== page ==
That book was written before I started sharing work online. It was also the beginning of my online work. I wrote Serango my freshman or sophomore year of high school, and I printed off the pages, punched them into a binder, and it was passed around a larger friend circle. Enough people enjoyed the fantasy that when my aunt offered me use of her Apple website account, I took her up on the offer. That Apple site, a program which Apple has long since abandoned and no longer exists, was the beginning of sharing work online. The platform functioned similarly to Squarespace, with formatting done offline.

I posted my novel in chapters, and because I did not know to fear... Because I was a braver person then, I printed off one of those advertisement sheets where you can tear off a phone number, like for dog-sitters or selling used furniture, except I put my website's address. I posted this sheet on the communal cork-board at my high school so that everyone who wanted to read my novel could do it. 

I don't think I did that out of any arrogance. I think it was simply a naive lack of fear. I think I thought my writing was good. Considering that enough people read the first Serango, it was not bad. Even with a decade of distance, I look at those early pages and see a lot to admire, if a had habit of chronic overwriting. (The second book in that series, however, was a hot disaster and I don't think I knew it). 

Anyway, I posted on that cork-board because I did not feel there was a place for me as things stood. I mean no offense to my high school. NCS, a small D.C. private school, had a literary society, but it seemed that everyone sat around sharing short, literary fiction. I didn't doubt that I couldn't write that stuff, but... I never wanted to write short fiction. What was the point? I read novels. I wanted to write novels. 

Better yet, I wanted novels with dragons and heists and mysteriously gendered chemists. I wanted to make up the world. I wanted armies battling over gold. God, why would I want to write about couples divorcing and fighting in kitchens? (I mean, to be fair, I guess The Princess and the Fox Demon is partly a divorce novel, but it has shapeshifters, and shamans, and a battle with a volcano. I think you get the point.) 

What I mean to say is that, I was never interested in short literary fiction, and that alone was what I could discuss in real life in school. The internet, however, was a different story. People online seemed to be crazy for mythological creatures, smooching, and horrible jokes. People online seemed to like genre fiction. At that time, I did not know what it was called, but I knew what I liked to write. 

I fumbled around with my own website for a time, but by the time I went off to college, it was a thing of the past. I have a copy of the school newspaper with an article where I was interviewed, and I believe there is a screenshot of the website. That's all I have. 

My freshman year, I wrote novels, but did not share them, and I believe it was my second year when I discovered Figment. 

The website had been around by the time I found it. I participated in a writing day contest at my university, and if you participated, you got a free dinner with a speaker. I submitted a piece of creative nonfiction. I got my dinner. The speaker was one of the founders of Figment, Dana Goodyear, and I remember her talking about founding a website to share writing after being inspired by cellphone novels in Japan. I knew about cellphone novels, and I liked the idea of sharing my work online.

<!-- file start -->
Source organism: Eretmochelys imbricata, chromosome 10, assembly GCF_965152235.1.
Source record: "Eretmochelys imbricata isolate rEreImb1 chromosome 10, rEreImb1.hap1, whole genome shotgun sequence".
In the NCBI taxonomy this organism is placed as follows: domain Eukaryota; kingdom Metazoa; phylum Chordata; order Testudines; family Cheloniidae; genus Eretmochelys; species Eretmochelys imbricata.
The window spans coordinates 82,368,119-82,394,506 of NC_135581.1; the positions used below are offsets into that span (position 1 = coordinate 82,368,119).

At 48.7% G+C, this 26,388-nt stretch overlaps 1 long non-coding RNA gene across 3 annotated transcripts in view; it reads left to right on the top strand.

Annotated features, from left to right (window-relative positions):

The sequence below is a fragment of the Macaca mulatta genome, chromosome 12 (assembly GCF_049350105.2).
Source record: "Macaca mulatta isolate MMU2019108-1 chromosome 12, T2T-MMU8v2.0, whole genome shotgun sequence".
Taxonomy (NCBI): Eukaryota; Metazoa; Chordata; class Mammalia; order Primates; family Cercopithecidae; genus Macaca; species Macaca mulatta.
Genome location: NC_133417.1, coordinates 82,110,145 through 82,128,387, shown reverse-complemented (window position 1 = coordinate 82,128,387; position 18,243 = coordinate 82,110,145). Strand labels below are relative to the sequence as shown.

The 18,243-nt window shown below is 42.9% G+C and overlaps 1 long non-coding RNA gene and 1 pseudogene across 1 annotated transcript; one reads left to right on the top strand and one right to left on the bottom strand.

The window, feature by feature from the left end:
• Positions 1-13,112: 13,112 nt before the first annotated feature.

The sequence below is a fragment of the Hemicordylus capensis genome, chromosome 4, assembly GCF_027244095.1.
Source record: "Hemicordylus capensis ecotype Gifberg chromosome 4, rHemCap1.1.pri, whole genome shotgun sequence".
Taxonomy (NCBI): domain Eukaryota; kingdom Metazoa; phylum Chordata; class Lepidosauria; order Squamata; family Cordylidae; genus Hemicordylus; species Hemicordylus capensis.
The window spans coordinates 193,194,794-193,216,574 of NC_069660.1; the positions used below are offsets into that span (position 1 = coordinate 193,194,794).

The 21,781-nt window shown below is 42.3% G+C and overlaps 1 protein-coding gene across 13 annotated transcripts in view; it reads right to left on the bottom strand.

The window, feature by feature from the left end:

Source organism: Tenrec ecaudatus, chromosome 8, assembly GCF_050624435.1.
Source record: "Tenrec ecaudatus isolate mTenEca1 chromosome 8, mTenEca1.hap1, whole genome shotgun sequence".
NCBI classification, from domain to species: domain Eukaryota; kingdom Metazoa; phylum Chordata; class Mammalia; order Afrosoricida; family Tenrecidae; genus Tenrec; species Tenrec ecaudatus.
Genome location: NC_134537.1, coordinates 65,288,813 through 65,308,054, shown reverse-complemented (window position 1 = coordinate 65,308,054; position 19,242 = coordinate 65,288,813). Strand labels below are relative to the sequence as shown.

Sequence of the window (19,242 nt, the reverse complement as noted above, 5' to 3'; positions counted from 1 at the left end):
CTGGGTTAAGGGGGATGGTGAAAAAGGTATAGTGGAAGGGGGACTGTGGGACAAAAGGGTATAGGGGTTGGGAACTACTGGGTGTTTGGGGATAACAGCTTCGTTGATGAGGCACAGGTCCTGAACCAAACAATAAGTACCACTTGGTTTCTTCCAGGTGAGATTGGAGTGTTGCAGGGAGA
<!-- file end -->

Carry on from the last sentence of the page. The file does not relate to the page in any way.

I was not very good. I banged out a few projects for Figment, like The Mori Hero, but my overwriting habit completely wrecked my hopes of a following. It took me a long time to learn that there was a way to write and catch people's attention, to sustain that attention, and that you could not take a million words when a few would do.  I cannot begin to express how important this was for me. 

I discovered short fiction, flash fiction, and attention to word count made me a better writer. I started winning contests. Just as I began to hit a stride and actually get followers, Figment absorbed another website. The historian in me, as biased as she is concerning Figment, sees this as a turning point. The influx of new users were not used to Figment's culture. They were writers more so than readers, and this made building a reading audience harder than it had been before. Users demanded reading exchanges, which is okay, except that it became exhausting and unrewarding. That said, I loved working on the science fiction serial, Void Inc, and the short story "The Madness of Crown Prince Sazaki," both of which I still find wonderful. I almost don't believe I wrote them. 

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It was sometime soon after the merger, 2013, that Patterson held a romance writing contest on Figment. And that was when I wrote the first opening to The Princess and the Fox Demon

Fox demons could change into anything or anyone, but as the lonely places of the world vanished, they became harder to find.

Princess Asuka knew of one fox demon. She peered out over the burnt out shrine grounds. Cherry petals fell from the trees like ghost tears.

He was beautiful like a willow, but with a body that had been carefully designed for violence. She froze for a minute, struck dumb by the way his back lazily curled against the pillar, organic, with his green robes pooling around his waist, stripped off in the summer heat. He sprawled out on the deck, bored, flicking his fingers so that little violet flames leapt off his fingernails. Princess Asuka shivered—this demon couldn’t be more different from the boy she loved.

Two hours ago, her betrothed had died. She hadn’t told anyone. The boy had written her poems about spring rain, sweets, and kisses. She had known love, hopeless and riotous, and warmth and his laughter.

And she knew the disgusting old man she would have to marry if she went back to the capital alone.